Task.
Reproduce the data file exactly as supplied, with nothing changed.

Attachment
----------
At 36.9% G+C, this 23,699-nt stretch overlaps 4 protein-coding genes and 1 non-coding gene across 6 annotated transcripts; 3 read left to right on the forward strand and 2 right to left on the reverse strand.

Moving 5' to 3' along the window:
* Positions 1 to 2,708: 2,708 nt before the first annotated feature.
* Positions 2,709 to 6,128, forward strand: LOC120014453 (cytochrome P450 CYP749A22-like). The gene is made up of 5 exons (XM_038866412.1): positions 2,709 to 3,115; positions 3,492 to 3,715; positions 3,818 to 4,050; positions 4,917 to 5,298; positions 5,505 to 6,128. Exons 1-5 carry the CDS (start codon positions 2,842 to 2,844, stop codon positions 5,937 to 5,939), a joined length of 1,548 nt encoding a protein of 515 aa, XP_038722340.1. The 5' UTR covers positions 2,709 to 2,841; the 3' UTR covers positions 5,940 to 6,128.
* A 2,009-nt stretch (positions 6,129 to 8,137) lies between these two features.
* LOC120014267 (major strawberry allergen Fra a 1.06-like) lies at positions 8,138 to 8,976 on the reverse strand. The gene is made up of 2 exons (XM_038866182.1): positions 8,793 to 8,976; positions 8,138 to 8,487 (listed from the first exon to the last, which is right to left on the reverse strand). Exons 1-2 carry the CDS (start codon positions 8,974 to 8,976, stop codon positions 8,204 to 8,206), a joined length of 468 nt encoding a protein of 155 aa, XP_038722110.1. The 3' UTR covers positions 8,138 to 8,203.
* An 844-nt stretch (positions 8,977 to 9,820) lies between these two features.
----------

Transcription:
At 36.9% G+C, this 23,699-nt stretch overlaps 4 protein-coding genes and 1 non-coding gene across 6 annotated transcripts; 3 read left to right on the forward strand and 2 right to left on the reverse strand.

Moving 5' to 3' along the window:
* Positions 1 to 2,708: 2,708 nt before the first annotated feature.
* Positions 2,709 to 6,128, forward strand: LOC120014453 (cytochrome P450 CYP749A22-like). The gene is made up of 5 exons (XM_038866412.1): positions 2,709 to 3,115; positions 3,492 to 3,715; positions 3,818 to 4,050; positions 4,917 to 5,298; positions 5,505 to 6,128. Exons 1-5 carry the CDS (start codon positions 2,842 to 2,844, stop codon positions 5,937 to 5,939), a joined length of 1,548 nt encoding a protein of 515 aa, XP_038722340.1. The 5' UTR covers positions 2,709 to 2,841; the 3' UTR covers positions 5,940 to 6,128.
* A 2,009-nt stretch (positions 6,129 to 8,137) lies between these two features.
* LOC120014267 (major strawberry allergen Fra a 1.06-like) lies at positions 8,138 to 8,976 on the reverse strand. The gene is made up of 2 exons (XM_038866182.1): positions 8,793 to 8,976; positions 8,138 to 8,487 (listed from the first exon to the last, which is right to left on the reverse strand). Exons 1-2 carry the CDS (start codon positions 8,974 to 8,976, stop codon positions 8,204 to 8,206), a joined length of 468 nt encoding a protein of 155 aa, XP_038722110.1. The 3' UTR covers positions 8,138 to 8,203.
* An 844-nt stretch (positions 8,977 to 9,820) lies between these two features.